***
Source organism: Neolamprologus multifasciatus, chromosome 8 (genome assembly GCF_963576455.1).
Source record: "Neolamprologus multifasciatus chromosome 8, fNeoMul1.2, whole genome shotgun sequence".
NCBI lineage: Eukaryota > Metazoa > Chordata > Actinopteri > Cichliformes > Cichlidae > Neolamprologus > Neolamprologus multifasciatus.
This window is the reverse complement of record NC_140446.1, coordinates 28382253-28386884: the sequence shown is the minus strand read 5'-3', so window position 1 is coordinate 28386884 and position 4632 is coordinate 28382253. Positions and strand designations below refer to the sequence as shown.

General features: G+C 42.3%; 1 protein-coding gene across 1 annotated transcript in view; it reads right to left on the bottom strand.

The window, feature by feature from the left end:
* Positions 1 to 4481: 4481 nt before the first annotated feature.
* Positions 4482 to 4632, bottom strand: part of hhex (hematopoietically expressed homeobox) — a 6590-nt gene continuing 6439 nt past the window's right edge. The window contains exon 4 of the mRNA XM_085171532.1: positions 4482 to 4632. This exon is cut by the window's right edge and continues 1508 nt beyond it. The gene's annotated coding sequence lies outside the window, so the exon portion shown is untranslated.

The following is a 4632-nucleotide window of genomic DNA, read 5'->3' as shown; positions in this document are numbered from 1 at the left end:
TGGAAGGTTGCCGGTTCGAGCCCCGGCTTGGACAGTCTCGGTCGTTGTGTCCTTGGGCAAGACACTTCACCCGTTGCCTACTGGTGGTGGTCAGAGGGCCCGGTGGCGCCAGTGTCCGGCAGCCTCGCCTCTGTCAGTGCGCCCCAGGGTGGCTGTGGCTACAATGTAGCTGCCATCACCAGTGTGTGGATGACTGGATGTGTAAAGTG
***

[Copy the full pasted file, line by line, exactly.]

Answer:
Source organism: Neolamprologus multifasciatus, chromosome 8 (genome assembly GCF_963576455.1).
Source record: "Neolamprologus multifasciatus chromosome 8, fNeoMul1.2, whole genome shotgun sequence".
NCBI lineage: Eukaryota > Metazoa > Chordata > Actinopteri > Cichliformes > Cichlidae > Neolamprologus > Neolamprologus multifasciatus.
This window is the reverse complement of record NC_140446.1, coordinates 28382253-28386884: the sequence shown is the minus strand read 5'-3', so window position 1 is coordinate 28386884 and position 4632 is coordinate 28382253. Positions and strand designations below refer to the sequence as shown.

General features: G+C 42.3%; 1 protein-coding gene across 1 annotated transcript in view; it reads right to left on the bottom strand.

The window, feature by feature from the left end:
* Positions 1 to 4481: 4481 nt before the first annotated feature.
* Positions 4482 to 4632, bottom strand: part of hhex (hematopoietically expressed homeobox) — a 6590-nt gene continuing 6439 nt past the window's right edge. The window contains exon 4 of the mRNA XM_085171532.1: positions 4482 to 4632. This exon is cut by the window's right edge and continues 1508 nt beyond it. The gene's annotated coding sequence lies outside the window, so the exon portion shown is untranslated.

The following is a 4632-nucleotide window of genomic DNA, read 5'->3' as shown; positions in this document are numbered from 1 at the left end:
TGGAAGGTTGCCGGTTCGAGCCCCGGCTTGGACAGTCTCGGTCGTTGTGTCCTTGGGCAAGACACTTCACCCGTTGCCTACTGGTGGTGGTCAGAGGGCCCGGTGGCGCCAGTGTCCGGCAGCCTCGCCTCTGTCAGTGCGCCCCAGGGTGGCTGTGGCTACAATGTAGCTGCCATCACCAGTGTGTGGATGACTGGATGTGTAAAGTG